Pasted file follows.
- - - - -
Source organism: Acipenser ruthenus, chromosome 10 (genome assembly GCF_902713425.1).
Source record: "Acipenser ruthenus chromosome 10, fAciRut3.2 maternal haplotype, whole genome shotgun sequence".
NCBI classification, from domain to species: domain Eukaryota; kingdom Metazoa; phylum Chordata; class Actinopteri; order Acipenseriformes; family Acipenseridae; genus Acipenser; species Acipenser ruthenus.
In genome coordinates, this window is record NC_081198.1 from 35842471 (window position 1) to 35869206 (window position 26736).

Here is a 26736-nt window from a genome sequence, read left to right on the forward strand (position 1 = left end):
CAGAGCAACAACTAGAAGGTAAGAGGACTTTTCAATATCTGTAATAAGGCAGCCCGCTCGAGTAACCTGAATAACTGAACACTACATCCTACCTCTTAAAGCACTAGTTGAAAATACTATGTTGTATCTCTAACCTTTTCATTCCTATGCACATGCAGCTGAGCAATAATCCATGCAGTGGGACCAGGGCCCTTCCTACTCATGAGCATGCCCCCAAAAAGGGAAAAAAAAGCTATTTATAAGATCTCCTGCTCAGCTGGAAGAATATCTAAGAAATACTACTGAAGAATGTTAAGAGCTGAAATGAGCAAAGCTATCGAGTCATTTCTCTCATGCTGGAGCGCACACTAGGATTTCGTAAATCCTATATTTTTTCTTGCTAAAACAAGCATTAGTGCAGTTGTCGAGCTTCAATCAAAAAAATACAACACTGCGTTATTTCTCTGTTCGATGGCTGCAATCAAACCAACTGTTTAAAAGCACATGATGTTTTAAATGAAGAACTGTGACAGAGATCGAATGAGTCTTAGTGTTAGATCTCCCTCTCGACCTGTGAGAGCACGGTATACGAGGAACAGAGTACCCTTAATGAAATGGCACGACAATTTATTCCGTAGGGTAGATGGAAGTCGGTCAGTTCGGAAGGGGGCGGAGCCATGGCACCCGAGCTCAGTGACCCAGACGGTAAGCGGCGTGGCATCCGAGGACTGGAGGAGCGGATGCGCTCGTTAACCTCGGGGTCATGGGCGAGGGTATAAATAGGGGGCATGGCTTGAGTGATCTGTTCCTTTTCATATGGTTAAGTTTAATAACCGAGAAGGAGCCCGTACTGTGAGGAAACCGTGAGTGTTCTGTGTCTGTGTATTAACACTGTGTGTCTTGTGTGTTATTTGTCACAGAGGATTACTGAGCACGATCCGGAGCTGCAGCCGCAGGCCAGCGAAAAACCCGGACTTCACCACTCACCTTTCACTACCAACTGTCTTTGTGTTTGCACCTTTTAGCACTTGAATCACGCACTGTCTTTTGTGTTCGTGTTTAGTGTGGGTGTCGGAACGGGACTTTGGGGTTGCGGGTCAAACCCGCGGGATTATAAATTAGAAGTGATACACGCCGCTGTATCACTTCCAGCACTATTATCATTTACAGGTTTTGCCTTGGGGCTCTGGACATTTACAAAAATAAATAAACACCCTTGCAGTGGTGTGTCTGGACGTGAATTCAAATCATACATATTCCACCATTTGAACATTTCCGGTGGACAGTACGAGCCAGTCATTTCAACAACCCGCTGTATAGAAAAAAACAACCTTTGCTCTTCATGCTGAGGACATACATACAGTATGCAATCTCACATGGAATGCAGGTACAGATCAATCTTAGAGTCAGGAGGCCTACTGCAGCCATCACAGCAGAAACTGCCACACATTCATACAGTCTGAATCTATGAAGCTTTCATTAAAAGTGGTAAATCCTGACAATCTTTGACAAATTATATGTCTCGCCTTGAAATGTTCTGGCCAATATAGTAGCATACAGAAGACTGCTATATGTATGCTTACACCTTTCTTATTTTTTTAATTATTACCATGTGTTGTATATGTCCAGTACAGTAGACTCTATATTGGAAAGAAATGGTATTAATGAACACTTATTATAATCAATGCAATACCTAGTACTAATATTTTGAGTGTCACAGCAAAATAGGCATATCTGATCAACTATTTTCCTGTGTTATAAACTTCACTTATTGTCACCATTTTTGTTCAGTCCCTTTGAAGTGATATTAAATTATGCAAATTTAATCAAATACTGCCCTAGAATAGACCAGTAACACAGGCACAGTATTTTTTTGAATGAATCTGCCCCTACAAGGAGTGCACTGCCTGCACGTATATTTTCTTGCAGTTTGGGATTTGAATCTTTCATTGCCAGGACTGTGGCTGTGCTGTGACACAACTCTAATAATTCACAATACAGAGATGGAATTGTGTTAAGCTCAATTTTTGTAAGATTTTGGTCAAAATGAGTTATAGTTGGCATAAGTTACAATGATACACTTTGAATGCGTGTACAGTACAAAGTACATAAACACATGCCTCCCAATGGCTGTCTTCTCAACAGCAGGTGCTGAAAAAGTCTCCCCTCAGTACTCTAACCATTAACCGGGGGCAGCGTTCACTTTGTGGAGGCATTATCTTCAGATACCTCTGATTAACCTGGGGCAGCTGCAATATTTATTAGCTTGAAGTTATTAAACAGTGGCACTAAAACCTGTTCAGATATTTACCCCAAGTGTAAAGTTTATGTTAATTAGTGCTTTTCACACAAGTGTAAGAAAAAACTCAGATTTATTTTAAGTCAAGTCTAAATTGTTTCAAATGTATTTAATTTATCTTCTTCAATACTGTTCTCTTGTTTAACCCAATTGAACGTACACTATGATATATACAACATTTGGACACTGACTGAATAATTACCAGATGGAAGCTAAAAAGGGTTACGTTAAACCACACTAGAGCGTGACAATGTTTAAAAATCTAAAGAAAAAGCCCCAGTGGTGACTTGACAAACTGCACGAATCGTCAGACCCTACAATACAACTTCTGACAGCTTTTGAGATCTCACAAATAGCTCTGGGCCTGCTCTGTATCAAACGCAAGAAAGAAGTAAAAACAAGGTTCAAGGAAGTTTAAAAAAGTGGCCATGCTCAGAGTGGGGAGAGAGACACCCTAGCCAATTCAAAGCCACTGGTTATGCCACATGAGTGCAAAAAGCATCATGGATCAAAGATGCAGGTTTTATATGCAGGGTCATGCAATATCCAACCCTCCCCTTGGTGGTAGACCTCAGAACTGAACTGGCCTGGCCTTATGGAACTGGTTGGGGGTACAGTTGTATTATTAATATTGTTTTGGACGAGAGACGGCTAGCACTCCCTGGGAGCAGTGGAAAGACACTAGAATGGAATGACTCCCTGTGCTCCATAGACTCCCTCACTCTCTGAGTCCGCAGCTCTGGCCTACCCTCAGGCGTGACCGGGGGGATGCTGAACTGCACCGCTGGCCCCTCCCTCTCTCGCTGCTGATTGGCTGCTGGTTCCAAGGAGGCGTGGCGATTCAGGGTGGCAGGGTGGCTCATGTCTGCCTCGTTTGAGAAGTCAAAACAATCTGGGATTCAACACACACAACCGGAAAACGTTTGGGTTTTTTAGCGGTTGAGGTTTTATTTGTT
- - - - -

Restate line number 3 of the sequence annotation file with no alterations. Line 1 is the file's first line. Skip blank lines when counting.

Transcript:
NCBI classification, from domain to species: domain Eukaryota; kingdom Metazoa; phylum Chordata; class Actinopteri; order Acipenseriformes; family Acipenseridae; genus Acipenser; species Acipenser ruthenus.